The dabbawalas say that they are very humble people and yet to learn any theories or they have not studied any operational strategy from any institution. Still, they are characterized as Management Gurus as they share the experiences that they obtained from the legacy since 1890.

The dabbawalas adhere to certain management principles in each and every step in their delivery system. They point out that their functioning is based on four basic pillars namely efficiency, time management, coordination, and culture which help them work as one group without any problems.

An academic subject

The dabbawalas are not people who just deliver food to their customers daily to earn their livelihood. For many, they are an academic subject too. They happened to be the subject of several studies for their managerial efficiency and cost-effective delivery system by top firms as well as institutions in the world including the Harvard School of Business.

In a study, the Harvard School of Business characterized them as entrepreneurs who directly deal with their customers and add new ones.

They also give tips on service efficiency to local and foreign companies like Reliance, Amazon, and FedEx besides British businessmen Richard Branson.

They draw the attention of the VIPs who visit the city. During his visit to Mumbai in 2003, Prince Charles of England hailed the functioning style of the dabbawalas. What more, two office-bearers of the dabbawalas organization got an invitation to the wedding of the prince with Camilla Parker-Bowles in April 2005.

They are also invited by institutions to deliver lectures on management lessons locally and even outside the country.

History

The food delivery system of Mumbai is traced back to 1890. It is believed to have begun when a Parsi banker wanted to have homemade food in his office as he did not want to eat from local eateries or restaurants. He reportedly entrusted the task upon a person who turned out to be the first dabbawala of the current system.

This idea gained currency and more people came up with the demand to deliver home-cooked food in their offices in Mumbai.

However, it developed into an organized team when a local man, Mahadeo Havaji Bachche, found a huge opportunity in this segment. He formed a group of about 100 dabbawalas to give it a proper organizational structure of the present form.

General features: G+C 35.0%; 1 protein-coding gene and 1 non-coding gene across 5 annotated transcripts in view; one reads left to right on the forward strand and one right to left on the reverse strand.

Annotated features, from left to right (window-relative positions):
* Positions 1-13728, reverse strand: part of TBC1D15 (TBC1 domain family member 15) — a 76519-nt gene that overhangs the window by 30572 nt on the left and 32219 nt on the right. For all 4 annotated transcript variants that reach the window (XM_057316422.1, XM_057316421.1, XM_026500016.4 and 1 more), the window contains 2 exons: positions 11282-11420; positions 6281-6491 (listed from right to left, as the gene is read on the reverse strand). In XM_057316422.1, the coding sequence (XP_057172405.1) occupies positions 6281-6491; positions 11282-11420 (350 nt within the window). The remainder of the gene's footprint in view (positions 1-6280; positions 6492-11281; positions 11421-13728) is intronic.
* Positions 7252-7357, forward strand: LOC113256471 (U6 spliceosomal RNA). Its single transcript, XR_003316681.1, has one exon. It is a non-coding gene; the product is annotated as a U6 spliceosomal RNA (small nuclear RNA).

As the city expanded, the army of the food delivery men also increased and it is an association of about 5,000 now.

Mumbai, India, 18 november, 2019 / Dabbawala lunchbox delivery service: operators with typical whitehat delivering lunchboxes with warm homemade food

It may be noted that nobody else other than the dabbawalas can provide such a low-cost but top class service in the city.

Despite the coming of online food delivery platforms like Swiggy, Zomato and Uber Eats, they could make little impact on the business of the dabbawalas.

Their service inspired a Bollywood movie also. The blockbuster Bollywood film The Lunchbox released in 2013 is based on the dabbawala service – a wrong delivery of tiffin boxes to hero and heroine ends up in a love affair between them. The dabbawalas, who claim their service an error-free one, had objected to this and the producer of the movie had to apologize.

COVID-19 made life uncertain

Following the outbreak of COVID-19, the national government declared total lockdown in March in India. The dabbawalas had suspended their services as all the offices in Mumbai had closed due to the pandemic. This directly affected the livelihood of the dabbawalas, who started moving to their native places.

Though the Indian government started relaxing the lockdown norms from June in phases allowing offices to operate with a part of their staff, this will not help dabbawalas resume their service as it was in the pre-COVID-19 time.

Now, they are waiting for normalcy to return for reviving their activities, said Ulhas Muke, Chairman, Nutan Mumbai Tiffin Box Suppliers Charity Trust, the arm of the dabbawalas body.

As the income from their delivery is not sufficient to meet their ends, the dabbawalas are planning to launch their courier service for an additional income once the COVID-19-created crisis is over.

A Dabbawala app

The dabbawalas are not against technology. They are well aware of the advancement of technology and the changes that made in the life of the people.

The dabbawalas have plans to launch a user friendly mobile app to connect the customers with them to provide the get best of their services without any interruption.